Authority and Epic

“Shaker of the earth, you would have me be as one without prudence
if I am to fight even you for the sake of insignificant
mortals, who are as leaves are, and now flourish and grow warm
with life, and feed on what the ground gives, but then again
fade away and are dead. Therefore let us with all speed
give up this quarrel and let the mortals fight their own battles.”
Iliad 21.462-467

We tend to ascribe human motives and emotions to the gods in the Homeric poems, looking at mythological figures as if they are mirrors of our selves & experiences. It’s understandable, since the gods behave so very like humans. If I were to analyze Apollo’s words to Poseidon above in that way, I’d think about how supportive Apollo has been of the Trojans and wonder if he’s motivated by a desire to draw Poseidon away from the fighting.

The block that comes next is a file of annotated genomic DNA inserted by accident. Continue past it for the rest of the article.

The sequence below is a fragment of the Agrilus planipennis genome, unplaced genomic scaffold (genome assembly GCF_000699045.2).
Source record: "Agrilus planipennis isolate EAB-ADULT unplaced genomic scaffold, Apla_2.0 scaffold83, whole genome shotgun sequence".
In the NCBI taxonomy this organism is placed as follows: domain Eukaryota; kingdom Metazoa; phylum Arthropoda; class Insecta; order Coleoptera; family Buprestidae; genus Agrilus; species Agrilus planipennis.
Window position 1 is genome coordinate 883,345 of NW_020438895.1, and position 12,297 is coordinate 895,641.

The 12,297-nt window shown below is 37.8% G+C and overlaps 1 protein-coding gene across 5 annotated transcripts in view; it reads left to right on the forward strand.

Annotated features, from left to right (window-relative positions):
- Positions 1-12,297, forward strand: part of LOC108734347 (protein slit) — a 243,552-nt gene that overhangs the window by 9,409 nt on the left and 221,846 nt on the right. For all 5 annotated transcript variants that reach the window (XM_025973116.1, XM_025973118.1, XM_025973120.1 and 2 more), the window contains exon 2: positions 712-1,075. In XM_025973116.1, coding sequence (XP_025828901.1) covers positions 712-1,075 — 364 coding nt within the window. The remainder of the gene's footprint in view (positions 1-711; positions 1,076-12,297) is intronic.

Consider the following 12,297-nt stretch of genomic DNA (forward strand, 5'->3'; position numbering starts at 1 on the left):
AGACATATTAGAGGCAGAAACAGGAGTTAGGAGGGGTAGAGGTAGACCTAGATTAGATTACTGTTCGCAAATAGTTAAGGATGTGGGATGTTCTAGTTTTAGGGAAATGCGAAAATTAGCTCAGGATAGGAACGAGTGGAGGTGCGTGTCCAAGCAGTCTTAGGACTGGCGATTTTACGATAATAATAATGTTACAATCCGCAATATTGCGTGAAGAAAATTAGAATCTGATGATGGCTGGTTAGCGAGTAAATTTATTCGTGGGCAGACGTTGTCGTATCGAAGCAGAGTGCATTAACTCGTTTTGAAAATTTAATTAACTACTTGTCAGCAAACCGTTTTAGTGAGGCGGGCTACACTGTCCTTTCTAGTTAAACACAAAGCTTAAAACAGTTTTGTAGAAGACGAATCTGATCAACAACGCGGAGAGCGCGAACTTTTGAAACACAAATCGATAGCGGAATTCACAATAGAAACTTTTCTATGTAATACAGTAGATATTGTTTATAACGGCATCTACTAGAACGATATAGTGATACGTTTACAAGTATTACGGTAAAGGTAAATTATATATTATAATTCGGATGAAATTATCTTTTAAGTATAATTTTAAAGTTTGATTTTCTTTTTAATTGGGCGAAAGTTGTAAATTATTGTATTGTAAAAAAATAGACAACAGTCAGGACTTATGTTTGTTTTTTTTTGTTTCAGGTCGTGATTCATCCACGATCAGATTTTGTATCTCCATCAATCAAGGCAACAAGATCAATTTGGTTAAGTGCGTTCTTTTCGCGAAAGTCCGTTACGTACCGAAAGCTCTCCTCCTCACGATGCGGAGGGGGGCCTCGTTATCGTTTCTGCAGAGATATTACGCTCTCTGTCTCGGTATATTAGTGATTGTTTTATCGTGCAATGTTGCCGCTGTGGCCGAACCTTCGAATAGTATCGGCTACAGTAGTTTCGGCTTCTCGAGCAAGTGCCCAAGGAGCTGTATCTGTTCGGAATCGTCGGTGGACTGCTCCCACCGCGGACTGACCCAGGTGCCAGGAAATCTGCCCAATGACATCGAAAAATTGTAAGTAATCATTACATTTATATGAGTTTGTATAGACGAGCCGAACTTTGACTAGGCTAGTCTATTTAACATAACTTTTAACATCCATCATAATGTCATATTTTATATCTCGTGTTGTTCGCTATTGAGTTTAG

That might be part of it. But while Apollo does seem to admire Hector and provides him support, his loyalty to the fulfillment of prophecy supersedes his affection for Hector, and mortals more generally, however genuine it may be. When it is time for Hector to die, Apollo quietly vanishes, leaving the Trojan he loves to his fate.

One way that the gods do seem very human-like is in their preoccupation with honor and maintaining their own power. In her introductory notes to Anthony Verity’s Iliad translation, Barbara Graziosi writes that “the Iliad is deeply concerned with leaders and their people.” This is so on every level, from the natural to the mortal to the divine worlds. And the gods in the Iliad are, as Apollo demonstrates here, aware that fighting over mortals is as pointless as mortals fighting over prizes…here today, gone tomorrow. And yet, they do it, repeatedly (gods and mortals).

But mortals do have a trick up their metaphorical sleeves, and it’s called epic poetry, that lays bare not only their failings but also the gods’ pettiness. We’re pretty clever, us mortals, always finding a way to foil the best laid plans of gods, which is to say authority figures.

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